As a wind energy technology instructor at Lakeshore Technical College, Justin Barrett is used to handling questions about jobs in the fast-growing wind turbine industry. But at a recent presentation, those questions came from a somewhat unusual audience: middle schoolers and their parents.
Barrett was giving a “tech talk” at the third annual Wisconsin KidWind Challenge, hosted March 7 at the Wisconsin Energy Institute (WEI) at the University of Wisconsin–Madison. KidWind a national organization that promotes renewable energy education in schools, has been organizing official competitions for middle and high schoolers since 2009. At these competitions, student teams test model wind turbines they designed and constructed. Teams also present their design process to expert judges and participate in instant challenges, such as deciding where a turbine should be placed for maximum energy production, to show their teamwork and ability to think on their feet.
This year’s Wisconsin competition saw a jump to 18 teams from last year’s six, drawing competitors from across Wisconsin — and, for the first time, northern Illinois. Teams from Wisconsin’s reigning champion, Darlington Community School District, took home the top prizes again in both the middle and high school divisions, as well as the second and third place spots in the middle school division. Two teams from Mauston High School rounded out the top three in the high school competition.
The two top-scoring middle school teams, Darlington’s Gusty Goons and HAWT-ies, will be advancing to this year’s national competition, planned for June 2–4 in Denver, Colo.
“They’re a very competitive group. They want to do their best and share their knowledge. Besides going to nationals, they like to succeed and show us all that they’ve learned,” said coach Mark Acherman, fifth- and sixth-grade science teacher at Darlington Middle School. Acherman attributes much of the town’s KidWind success to local teachers’ dedication to guiding the students — including Dick Anderson, the retired shop teacher who first brought KidWind to Wisconsin and promoted it in the Darlington area.
The Darlington Quilt Blockers and the Mauston Juniors, the top two high school teams, also qualified for nationals and hope to attend if possible.
KidWind competitions help train the next generation of potential engineers and technicians, organizers say. But they also educate families and communities about the benefits of bringing wind energy to their area. For example, Anderson has been connecting with wind developers across Wisconsin about sponsoring KidWind as a way to educate the public about these benefits.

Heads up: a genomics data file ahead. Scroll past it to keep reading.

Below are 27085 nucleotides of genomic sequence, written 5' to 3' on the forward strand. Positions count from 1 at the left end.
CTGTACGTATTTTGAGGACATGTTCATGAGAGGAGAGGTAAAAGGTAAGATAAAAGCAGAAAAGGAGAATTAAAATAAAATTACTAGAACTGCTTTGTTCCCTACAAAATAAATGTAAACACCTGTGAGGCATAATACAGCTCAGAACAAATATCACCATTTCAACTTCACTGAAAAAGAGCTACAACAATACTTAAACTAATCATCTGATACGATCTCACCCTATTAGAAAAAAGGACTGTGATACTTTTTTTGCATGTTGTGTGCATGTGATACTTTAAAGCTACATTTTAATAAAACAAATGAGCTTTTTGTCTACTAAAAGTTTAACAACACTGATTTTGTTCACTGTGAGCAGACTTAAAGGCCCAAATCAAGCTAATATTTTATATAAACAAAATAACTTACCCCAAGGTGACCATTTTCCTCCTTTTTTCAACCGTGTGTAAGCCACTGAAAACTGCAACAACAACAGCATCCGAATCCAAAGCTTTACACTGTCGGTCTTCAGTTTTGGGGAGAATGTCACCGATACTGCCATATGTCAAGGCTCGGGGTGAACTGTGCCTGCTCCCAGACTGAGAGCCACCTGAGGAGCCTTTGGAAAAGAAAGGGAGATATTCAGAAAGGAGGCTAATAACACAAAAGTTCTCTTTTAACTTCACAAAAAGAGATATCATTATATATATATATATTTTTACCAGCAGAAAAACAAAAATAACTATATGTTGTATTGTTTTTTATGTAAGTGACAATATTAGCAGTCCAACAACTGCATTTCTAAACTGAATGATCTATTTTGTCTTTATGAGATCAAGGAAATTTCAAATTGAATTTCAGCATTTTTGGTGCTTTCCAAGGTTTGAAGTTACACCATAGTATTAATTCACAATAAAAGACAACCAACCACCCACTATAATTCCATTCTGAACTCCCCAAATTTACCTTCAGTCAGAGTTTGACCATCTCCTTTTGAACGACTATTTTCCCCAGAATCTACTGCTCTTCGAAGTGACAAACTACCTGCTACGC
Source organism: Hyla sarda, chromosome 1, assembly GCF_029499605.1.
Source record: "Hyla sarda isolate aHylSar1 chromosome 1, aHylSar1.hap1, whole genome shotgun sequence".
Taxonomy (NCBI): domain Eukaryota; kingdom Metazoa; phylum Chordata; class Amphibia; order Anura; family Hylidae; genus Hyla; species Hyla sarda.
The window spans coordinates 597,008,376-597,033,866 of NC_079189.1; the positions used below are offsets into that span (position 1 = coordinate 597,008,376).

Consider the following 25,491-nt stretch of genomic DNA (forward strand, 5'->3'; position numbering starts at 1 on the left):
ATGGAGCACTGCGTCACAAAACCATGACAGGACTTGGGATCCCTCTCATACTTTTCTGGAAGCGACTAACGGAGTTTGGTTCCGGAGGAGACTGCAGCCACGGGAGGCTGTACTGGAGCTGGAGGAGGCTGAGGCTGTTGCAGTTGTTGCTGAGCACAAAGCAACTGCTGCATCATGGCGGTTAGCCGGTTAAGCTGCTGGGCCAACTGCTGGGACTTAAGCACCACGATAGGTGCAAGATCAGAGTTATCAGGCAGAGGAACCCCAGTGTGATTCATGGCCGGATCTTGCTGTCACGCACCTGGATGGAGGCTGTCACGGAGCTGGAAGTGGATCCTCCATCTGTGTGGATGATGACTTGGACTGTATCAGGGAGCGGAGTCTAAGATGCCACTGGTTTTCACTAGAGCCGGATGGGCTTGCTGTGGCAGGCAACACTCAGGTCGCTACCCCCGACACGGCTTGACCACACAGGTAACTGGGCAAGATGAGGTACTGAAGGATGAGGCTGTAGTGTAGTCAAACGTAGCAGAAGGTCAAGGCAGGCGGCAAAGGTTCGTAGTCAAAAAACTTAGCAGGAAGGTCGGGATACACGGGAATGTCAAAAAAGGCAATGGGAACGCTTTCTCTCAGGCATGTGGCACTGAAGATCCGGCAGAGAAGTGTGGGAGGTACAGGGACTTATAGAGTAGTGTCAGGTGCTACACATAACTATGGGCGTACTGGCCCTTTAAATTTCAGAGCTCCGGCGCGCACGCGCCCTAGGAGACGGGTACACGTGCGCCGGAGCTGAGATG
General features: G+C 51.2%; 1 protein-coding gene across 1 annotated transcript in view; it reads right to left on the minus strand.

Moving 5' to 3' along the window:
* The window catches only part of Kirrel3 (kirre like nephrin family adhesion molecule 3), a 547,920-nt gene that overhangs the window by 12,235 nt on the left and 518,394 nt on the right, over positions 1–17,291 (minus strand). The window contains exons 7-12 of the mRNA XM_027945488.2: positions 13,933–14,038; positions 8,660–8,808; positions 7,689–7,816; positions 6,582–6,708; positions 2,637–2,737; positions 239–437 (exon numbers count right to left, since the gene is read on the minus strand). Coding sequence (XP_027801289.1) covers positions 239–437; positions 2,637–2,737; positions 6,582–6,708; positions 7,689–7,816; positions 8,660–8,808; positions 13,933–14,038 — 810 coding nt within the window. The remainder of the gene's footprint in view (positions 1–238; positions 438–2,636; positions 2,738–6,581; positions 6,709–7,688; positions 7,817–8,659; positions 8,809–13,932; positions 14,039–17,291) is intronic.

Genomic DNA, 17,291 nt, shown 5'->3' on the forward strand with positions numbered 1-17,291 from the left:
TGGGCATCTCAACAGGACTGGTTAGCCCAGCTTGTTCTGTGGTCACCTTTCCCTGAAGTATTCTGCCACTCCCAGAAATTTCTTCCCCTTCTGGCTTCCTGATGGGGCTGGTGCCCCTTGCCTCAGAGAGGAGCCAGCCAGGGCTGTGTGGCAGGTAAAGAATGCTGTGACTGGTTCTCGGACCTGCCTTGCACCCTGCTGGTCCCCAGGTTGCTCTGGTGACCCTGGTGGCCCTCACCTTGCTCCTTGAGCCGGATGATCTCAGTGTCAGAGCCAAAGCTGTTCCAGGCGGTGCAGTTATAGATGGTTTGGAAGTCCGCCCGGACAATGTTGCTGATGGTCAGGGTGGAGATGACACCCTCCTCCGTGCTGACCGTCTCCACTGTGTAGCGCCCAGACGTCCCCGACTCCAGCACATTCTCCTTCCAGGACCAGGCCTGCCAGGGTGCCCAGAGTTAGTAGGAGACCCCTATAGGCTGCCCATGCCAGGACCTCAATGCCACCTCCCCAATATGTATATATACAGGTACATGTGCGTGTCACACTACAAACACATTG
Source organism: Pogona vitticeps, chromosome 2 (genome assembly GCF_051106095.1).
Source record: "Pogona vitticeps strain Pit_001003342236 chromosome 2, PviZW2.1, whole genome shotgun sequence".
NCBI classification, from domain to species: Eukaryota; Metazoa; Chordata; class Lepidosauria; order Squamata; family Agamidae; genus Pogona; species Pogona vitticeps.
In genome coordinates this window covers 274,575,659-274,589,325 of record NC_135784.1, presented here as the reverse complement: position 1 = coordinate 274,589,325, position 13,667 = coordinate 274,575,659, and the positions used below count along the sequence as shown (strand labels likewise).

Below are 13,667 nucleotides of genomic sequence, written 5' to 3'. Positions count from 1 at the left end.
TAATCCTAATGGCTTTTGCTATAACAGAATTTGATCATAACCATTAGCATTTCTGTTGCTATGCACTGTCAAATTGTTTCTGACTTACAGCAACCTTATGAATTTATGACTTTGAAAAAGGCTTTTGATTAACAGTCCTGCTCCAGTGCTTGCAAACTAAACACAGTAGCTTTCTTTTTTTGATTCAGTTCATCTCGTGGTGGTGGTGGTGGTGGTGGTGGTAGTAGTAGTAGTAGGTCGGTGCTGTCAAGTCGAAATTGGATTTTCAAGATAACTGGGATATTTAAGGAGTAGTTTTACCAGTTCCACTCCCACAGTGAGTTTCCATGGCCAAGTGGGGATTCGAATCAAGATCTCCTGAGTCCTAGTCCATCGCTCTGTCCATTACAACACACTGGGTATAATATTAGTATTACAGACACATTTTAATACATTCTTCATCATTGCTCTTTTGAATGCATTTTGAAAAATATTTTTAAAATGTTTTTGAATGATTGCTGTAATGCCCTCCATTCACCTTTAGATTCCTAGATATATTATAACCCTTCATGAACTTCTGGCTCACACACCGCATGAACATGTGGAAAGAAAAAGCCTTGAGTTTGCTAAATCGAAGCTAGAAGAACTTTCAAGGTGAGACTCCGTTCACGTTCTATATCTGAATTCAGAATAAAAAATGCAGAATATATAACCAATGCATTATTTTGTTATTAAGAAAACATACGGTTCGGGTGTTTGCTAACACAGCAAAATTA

“Supporting teams in Wisconsin communities that might consider wind farms has given these companies a way to create a dialogue with residents who might be directly impacted,” says Allison Bender, WEI outreach coordinator and an organizer of Wisconsin’s KidWind Challenge. “KidWind is a good way for companies to help people become better informed about wind energy.”
The primary focus of KidWind, however, is the kids. The participants, parents and coaches at the event talked about how much fun the kids have learning about energy, building their turbines and competing as a team.
"My favorite thing about it is how we as a team grow. We all had different ideas and we put them together and that actually makes it better in the end,” said a fifth-grade member of the Cardinal Flight team from Eleva-Strum Middle School in Trempealeau County.
Nate Wiegel’s daughter Sophie, a Darlington eighth-grader, has participated in all three of Wisconsin’s KidWind Challenges. Wiegel especially appreciates the encouragement KidWind has provided to get girls interested in science, technology, engineering and math (STEM) fields.
"Prior to starting this in sixth grade, the majority of the girls would not have targeted a STEM profession,” Wiegel said. “But now, in terms of what they’ve seen and been able to do and the knowledge they’ve gained, I think they’re a lot more likely to choose an area of STEM because they see the rewards they’ve been getting from it.”
As KidWind participants develop knowledge about wind energy, those rewards may include a cleaner energy future for Wisconsin — built on renewable sources rather than fossil fuels.